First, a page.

“I’m Out Of Here!” Now What?

We all know that the healthcare industry is experiencing a wave of integration. This trend has been evident for many years. Fewer physicians are willing to assume the legal, financial and other business risks associated with owning their own practices. More and more physicians, including anesthesiologists, are becoming employed by large physician groups, health systems and national providers. This shift necessarily involves not only entry into new employment arrangements but also the termination of existing relationships. And those terminations are often governed by written employment agreements, state and federal healthcare laws and employer benefit plans and other policies and procedures. Before pursuing their next opportunity, physicians should pause for a moment and first attend to the arrangement that they are leaving. Departing physicians need to understand their legal rights and obligations when leaving their current employment relationships in order to avoid unintended consequences and detrimental missteps along the way. Here are a few words of practical advice for physicians contemplating an exit from their current employment arrangements.

Investment Training for the Second and Third Generations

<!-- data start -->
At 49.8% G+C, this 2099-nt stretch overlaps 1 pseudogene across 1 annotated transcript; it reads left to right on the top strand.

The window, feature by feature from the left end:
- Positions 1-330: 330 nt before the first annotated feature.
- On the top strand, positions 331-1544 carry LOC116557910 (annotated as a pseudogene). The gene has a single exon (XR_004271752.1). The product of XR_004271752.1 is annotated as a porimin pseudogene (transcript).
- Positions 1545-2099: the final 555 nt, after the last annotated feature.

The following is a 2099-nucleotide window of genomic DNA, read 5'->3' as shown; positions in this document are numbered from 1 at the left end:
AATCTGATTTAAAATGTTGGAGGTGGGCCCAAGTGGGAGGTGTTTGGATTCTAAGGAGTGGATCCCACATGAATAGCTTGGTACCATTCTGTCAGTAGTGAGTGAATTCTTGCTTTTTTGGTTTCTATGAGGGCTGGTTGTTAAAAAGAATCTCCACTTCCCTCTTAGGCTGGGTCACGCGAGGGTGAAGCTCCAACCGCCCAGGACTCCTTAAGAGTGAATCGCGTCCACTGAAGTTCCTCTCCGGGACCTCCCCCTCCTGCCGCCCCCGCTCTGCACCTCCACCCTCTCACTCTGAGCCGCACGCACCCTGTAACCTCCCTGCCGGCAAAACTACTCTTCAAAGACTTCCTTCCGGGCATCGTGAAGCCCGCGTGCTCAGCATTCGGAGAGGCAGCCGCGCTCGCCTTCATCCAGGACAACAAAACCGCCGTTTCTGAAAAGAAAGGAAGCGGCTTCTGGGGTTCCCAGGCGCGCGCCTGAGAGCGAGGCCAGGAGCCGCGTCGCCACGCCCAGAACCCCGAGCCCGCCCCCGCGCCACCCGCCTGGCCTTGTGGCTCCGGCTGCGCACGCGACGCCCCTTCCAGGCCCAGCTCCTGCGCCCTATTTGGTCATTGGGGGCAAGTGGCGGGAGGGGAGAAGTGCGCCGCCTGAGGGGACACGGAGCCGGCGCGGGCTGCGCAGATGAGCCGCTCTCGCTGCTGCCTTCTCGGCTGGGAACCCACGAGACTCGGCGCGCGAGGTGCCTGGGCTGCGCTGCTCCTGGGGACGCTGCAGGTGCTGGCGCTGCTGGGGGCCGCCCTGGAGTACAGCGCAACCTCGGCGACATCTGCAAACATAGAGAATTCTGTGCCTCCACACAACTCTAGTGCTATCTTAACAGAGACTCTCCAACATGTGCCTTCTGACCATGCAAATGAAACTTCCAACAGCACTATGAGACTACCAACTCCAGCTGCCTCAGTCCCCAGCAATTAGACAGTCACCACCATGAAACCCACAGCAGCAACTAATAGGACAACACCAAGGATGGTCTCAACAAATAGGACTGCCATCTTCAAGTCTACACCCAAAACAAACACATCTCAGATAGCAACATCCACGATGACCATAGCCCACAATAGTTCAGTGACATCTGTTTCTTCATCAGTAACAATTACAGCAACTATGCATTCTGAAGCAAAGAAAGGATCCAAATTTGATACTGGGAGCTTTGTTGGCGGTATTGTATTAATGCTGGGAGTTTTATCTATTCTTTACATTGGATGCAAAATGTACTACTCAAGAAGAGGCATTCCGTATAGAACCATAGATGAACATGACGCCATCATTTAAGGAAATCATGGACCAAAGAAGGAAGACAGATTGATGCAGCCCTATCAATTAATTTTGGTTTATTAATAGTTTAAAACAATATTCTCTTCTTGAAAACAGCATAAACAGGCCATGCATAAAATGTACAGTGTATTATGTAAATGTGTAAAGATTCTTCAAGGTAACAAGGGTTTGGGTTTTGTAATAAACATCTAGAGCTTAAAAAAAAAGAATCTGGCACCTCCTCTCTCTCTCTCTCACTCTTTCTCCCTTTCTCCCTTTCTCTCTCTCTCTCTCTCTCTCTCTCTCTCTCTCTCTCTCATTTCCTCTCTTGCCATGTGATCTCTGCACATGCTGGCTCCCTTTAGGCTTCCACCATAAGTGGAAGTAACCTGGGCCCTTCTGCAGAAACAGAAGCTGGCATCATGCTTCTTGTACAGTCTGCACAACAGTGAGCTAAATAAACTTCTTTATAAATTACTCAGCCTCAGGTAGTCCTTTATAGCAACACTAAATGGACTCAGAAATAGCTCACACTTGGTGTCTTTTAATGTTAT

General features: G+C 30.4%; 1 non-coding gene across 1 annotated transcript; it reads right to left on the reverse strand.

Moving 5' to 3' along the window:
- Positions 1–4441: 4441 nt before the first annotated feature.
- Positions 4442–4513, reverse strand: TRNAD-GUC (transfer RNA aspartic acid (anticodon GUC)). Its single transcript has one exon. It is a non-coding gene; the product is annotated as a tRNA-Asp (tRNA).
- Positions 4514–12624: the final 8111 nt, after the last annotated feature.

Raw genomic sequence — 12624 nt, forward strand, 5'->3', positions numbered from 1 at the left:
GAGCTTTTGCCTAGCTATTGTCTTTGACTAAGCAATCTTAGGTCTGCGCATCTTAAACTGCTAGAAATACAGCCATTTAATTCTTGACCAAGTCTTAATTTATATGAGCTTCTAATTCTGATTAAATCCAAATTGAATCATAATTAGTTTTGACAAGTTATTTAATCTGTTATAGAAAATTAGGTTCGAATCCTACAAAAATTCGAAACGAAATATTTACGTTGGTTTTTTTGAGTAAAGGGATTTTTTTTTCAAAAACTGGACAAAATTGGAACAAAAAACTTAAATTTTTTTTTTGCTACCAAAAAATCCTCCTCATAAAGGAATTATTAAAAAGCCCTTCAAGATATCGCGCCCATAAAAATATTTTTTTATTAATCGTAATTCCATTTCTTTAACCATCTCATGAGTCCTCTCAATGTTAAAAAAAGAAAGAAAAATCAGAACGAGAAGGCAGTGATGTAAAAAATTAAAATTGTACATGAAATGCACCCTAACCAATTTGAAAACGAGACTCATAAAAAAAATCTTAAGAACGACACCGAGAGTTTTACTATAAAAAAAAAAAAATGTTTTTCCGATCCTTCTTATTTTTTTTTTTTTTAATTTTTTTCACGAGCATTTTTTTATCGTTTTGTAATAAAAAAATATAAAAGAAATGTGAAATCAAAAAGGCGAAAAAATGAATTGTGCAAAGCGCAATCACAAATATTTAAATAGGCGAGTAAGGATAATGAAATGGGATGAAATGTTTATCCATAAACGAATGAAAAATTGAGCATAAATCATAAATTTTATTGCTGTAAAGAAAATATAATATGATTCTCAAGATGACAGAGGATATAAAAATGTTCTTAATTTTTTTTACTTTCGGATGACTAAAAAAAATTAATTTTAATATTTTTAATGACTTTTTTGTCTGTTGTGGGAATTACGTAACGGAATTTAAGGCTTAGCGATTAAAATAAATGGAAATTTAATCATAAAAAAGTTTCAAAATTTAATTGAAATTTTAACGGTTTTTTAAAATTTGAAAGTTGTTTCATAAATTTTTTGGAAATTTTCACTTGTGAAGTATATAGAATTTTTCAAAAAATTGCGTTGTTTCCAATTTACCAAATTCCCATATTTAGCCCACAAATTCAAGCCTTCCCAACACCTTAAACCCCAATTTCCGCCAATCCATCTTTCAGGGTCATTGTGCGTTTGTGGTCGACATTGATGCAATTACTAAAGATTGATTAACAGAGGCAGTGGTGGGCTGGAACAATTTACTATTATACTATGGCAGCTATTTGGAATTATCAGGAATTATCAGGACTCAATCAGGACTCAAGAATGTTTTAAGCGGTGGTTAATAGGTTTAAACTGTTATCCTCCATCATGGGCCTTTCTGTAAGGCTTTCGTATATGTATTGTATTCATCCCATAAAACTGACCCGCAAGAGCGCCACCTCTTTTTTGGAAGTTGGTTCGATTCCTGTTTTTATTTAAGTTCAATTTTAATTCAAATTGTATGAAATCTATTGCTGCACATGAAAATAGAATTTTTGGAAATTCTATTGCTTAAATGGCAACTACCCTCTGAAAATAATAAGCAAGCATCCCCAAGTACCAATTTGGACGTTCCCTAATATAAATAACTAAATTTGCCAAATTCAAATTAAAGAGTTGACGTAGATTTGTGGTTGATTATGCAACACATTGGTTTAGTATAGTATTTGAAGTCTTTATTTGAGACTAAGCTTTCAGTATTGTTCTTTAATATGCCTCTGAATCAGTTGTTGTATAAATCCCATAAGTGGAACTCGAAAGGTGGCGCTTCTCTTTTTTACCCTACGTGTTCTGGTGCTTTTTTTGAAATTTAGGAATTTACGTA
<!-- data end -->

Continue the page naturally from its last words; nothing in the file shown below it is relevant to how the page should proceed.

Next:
Consider this scenario. Mom and Dad started the business from the ground up. Over the decades it has expanded into a money-making machine. They are able to sell the business and it results in a multimillion-dollar payday for their labors. The excess money has allowed Mom and Dad to invest with various financial advising firms, several fund management groups, and directly with new startups and joint ventures. Their experience has made them savvy investors, with a detailed understanding of how much to invest, when, and where. They cannot justify formation of a full family office with dedicated investors to manage the funds, but Mom and Dad have set up a trust fund for the children to allow these investments to continue to grow over the years. Eventually, Mom and Dad pass. Their children enjoy the fruits of their labors, and, by the time the grandchildren are adults, Mom and Dad's savvy investments are gone.